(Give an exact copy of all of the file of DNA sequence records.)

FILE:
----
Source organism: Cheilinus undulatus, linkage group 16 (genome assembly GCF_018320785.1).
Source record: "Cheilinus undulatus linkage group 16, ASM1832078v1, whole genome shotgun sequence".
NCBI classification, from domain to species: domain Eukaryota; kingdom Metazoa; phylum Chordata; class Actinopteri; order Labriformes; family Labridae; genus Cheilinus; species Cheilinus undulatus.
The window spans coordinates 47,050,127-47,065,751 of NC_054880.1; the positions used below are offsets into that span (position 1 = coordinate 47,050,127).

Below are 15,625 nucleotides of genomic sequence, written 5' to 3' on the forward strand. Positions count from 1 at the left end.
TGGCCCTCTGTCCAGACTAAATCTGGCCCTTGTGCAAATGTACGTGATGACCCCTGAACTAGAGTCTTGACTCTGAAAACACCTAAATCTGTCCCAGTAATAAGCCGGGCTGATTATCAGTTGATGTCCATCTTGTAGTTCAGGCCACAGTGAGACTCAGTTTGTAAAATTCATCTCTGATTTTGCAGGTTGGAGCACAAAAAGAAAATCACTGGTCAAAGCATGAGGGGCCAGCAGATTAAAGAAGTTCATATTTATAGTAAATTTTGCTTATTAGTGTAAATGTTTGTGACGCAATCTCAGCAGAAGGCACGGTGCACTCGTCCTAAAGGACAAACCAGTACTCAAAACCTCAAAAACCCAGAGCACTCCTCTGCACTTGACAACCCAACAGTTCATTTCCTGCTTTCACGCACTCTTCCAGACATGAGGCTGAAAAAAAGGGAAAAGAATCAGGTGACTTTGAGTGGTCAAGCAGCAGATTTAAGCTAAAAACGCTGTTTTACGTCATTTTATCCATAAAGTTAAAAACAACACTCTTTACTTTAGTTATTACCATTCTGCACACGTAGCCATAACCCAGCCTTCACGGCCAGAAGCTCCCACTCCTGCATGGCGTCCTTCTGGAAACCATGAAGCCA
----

Source organism: Cheilinus undulatus, linkage group 16 (genome assembly GCF_018320785.1).
Source record: "Cheilinus undulatus linkage group 16, ASM1832078v1, whole genome shotgun sequence".
NCBI classification, from domain to species: domain Eukaryota; kingdom Metazoa; phylum Chordata; class Actinopteri; order Labriformes; family Labridae; genus Cheilinus; species Cheilinus undulatus.
The window spans coordinates 47,050,127-47,065,751 of NC_054880.1; the positions used below are offsets into that span (position 1 = coordinate 47,050,127).

Below are 15,625 nucleotides of genomic sequence, written 5' to 3' on the forward strand. Positions count from 1 at the left end.
TGGCCCTCTGTCCAGACTAAATCTGGCCCTTGTGCAAATGTACGTGATGACCCCTGAACTAGAGTCTTGACTCTGAAAACACCTAAATCTGTCCCAGTAATAAGCCGGGCTGATTATCAGTTGATGTCCATCTTGTAGTTCAGGCCACAGTGAGACTCAGTTTGTAAAATTCATCTCTGATTTTGCAGGTTGGAGCACAAAAAGAAAATCACTGGTCAAAGCATGAGGGGCCAGCAGATTAAAGAAGTTCATATTTATAGTAAATTTTGCTTATTAGTGTAAATGTTTGTGACGCAATCTCAGCAGAAGGCACGGTGCACTCGTCCTAAAGGACAAACCAGTACTCAAAACCTCAAAAACCCAGAGCACTCCTCTGCACTTGACAACCCAACAGTTCATTTCCTGCTTTCACGCACTCTTCCAGACATGAGGCTGAAAAAAAGGGAAAAGAATCAGGTGACTTTGAGTGGTCAAGCAGCAGATTTAAGCTAAAAACGCTGTTTTACGTCATTTTATCCATAAAGTTAAAAACAACACTCTTTACTTTAGTTATTACCATTCTGCACACGTAGCCATAACCCAGCCTTCACGGCCAGAAGCTCCCACTCCTGCATGGCGTCCTTCTGGAAACCATGAAGCCA